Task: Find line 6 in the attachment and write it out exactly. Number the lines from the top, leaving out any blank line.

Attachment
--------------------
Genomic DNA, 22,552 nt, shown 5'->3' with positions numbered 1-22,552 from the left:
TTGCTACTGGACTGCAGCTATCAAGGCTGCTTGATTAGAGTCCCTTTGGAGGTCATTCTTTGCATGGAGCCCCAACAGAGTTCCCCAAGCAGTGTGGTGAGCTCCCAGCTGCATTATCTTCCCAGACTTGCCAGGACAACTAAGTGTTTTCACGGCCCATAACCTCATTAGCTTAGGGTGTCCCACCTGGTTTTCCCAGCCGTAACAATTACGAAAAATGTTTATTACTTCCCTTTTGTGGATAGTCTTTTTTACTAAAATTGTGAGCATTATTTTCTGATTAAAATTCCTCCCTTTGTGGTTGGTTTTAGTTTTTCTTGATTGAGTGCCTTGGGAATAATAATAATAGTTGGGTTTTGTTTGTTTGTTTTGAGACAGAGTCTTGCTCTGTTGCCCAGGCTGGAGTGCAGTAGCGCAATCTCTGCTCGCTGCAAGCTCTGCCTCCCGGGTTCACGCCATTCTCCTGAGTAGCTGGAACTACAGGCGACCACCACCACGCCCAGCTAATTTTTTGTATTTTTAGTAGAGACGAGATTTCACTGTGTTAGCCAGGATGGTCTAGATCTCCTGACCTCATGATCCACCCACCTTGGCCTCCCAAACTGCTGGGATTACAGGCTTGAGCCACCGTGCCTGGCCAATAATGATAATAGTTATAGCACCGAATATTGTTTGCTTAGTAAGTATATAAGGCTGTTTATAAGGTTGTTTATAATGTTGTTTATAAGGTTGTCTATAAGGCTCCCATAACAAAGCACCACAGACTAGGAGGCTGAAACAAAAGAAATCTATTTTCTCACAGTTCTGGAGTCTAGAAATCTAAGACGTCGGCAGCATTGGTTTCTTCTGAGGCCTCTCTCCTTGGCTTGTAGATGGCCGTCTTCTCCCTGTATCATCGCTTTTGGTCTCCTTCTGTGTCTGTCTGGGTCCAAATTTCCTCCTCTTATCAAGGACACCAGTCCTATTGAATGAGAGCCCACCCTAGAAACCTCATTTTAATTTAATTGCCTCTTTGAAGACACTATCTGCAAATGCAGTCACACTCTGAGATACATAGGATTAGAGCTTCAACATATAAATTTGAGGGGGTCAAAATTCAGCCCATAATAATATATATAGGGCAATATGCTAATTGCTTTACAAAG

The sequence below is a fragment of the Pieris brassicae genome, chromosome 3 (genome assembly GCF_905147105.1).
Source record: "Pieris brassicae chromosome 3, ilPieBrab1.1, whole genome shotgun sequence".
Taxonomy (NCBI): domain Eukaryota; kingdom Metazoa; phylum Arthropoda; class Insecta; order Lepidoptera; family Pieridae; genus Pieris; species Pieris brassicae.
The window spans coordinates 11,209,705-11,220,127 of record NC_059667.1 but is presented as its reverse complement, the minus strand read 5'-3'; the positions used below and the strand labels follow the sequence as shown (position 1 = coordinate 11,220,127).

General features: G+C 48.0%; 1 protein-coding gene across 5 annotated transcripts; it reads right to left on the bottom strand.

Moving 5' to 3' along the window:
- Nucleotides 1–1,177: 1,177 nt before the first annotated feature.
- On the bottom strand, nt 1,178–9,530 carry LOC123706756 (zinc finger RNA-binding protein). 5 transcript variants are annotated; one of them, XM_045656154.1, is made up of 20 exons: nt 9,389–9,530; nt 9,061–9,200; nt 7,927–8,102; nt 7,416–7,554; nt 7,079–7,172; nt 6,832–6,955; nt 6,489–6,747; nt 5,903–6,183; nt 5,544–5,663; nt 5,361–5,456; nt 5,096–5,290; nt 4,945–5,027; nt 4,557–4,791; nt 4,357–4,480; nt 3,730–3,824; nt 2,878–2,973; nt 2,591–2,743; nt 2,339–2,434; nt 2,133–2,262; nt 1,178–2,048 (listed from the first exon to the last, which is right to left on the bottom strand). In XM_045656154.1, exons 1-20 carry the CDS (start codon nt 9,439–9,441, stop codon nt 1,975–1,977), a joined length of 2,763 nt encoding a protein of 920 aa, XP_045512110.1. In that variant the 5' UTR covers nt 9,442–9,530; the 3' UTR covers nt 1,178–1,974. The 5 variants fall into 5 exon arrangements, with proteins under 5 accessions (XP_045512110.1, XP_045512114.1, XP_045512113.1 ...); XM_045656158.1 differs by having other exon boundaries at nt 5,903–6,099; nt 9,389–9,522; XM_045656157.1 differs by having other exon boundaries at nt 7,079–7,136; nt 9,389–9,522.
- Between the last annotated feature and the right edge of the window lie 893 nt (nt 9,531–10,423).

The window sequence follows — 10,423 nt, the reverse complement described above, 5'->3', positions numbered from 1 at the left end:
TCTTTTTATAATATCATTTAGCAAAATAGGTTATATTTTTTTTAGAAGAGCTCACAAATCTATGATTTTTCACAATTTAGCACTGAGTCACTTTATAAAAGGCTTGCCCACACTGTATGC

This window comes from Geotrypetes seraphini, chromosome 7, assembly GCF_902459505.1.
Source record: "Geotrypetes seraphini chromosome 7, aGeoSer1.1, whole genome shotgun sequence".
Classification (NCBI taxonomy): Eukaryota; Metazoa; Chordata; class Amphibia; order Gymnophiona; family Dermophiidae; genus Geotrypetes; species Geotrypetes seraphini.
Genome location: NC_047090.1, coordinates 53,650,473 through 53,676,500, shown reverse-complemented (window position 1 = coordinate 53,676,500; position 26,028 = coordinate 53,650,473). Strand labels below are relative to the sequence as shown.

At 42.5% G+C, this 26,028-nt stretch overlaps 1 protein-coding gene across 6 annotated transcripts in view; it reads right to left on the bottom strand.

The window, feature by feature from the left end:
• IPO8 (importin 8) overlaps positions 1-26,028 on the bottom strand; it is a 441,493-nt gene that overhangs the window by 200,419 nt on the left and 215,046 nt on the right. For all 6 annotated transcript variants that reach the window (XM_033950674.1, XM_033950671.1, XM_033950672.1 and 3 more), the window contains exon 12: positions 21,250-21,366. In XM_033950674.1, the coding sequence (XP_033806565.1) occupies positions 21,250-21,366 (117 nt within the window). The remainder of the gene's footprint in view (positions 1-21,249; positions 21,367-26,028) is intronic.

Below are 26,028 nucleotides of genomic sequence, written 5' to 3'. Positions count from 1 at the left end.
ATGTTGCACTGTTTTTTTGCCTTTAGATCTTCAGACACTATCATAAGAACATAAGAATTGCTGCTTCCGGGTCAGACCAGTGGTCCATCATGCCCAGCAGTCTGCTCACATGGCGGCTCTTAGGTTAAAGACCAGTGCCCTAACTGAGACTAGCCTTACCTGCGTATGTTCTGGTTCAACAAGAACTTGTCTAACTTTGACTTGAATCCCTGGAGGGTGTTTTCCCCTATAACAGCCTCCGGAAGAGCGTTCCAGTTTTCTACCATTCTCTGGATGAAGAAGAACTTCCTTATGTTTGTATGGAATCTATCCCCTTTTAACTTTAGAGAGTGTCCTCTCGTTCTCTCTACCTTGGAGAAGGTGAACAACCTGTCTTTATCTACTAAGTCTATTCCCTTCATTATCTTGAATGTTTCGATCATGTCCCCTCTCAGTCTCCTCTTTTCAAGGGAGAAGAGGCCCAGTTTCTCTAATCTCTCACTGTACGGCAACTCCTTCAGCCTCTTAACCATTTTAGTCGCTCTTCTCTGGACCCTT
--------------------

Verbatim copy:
The window spans coordinates 11,209,705-11,220,127 of record NC_059667.1 but is presented as its reverse complement, the minus strand read 5'-3'; the positions used below and the strand labels follow the sequence as shown (position 1 = coordinate 11,220,127).